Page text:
Of course what those who would fly the flag of nationalism and promote xenophobia conveniently forget is the common emotional experiences that connect every human. We all laugh and cry, feel fear, excitement, hope, embarrassment, desire and loss. It is our ability to empathise, to recognise those feelings in others, that is the true mark of our humanity. When we alienate people, when we see only the differences and ignore the similarities, when we buy into the notion us and them, that is when we are capable of the expressing the worst aspects of mankind – war, torture and brutality.
And there it was on the radio, the reminder we’re all the same. Although I couldn’t understand a word, the excitable voice left me in no doubt that if I just visited his shop today then I wouldn’t find a better deal on a carpet anywhere in Europe than at Pierre’s Carpet Emporium. After the ad break, Marie from Normandy was on the phone to the DJ who was encouraging her to sing along to a popular French hit from the 70s. She was both excited and embarrassed, and he made sure he milked every last drop of both emotions from her. Every culture has its share of irritating local radio presenters.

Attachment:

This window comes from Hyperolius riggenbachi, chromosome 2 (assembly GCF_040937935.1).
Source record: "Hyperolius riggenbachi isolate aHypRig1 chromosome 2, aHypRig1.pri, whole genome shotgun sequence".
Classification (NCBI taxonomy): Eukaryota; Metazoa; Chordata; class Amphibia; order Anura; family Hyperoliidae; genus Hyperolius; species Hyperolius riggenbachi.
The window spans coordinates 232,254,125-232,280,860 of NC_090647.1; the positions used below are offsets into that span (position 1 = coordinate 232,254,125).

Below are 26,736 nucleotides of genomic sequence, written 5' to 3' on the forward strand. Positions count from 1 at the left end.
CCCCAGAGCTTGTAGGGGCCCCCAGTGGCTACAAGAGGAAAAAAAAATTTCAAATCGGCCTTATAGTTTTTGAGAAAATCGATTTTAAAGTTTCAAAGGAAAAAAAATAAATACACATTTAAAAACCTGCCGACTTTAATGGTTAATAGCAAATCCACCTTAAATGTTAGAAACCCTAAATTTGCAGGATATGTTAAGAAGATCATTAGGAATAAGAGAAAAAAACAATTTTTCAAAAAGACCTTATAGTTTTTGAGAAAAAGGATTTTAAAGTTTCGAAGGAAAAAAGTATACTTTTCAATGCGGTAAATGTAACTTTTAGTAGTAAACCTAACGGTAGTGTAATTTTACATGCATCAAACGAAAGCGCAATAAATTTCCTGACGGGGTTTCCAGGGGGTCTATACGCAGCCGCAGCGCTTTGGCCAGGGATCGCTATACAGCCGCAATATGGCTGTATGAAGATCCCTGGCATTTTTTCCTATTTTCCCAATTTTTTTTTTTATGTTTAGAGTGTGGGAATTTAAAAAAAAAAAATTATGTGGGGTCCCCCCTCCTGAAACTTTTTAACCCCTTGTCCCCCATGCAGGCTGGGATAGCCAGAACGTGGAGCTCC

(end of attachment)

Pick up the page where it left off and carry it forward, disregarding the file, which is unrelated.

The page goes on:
People talk of a more relaxed way of life in Rural France. I’d always thought it was exactly the same way they talk about a slower life in Rural Britain – basically they are just comparing with frenetic city life. However, we have discovered that lunch “hour” lasts from noon until 2pm. In fact, several shops don’t really open until 3pm and they’re not occupied by customers until about 4pm, when the local town seems to come back to life.
Only mad dogs and Englishmen go out in the midday sun goes the expression. As I’m not the former and have no desire to make a big deal out of being the latter, taking a siesta seems like the ideal option in this heat.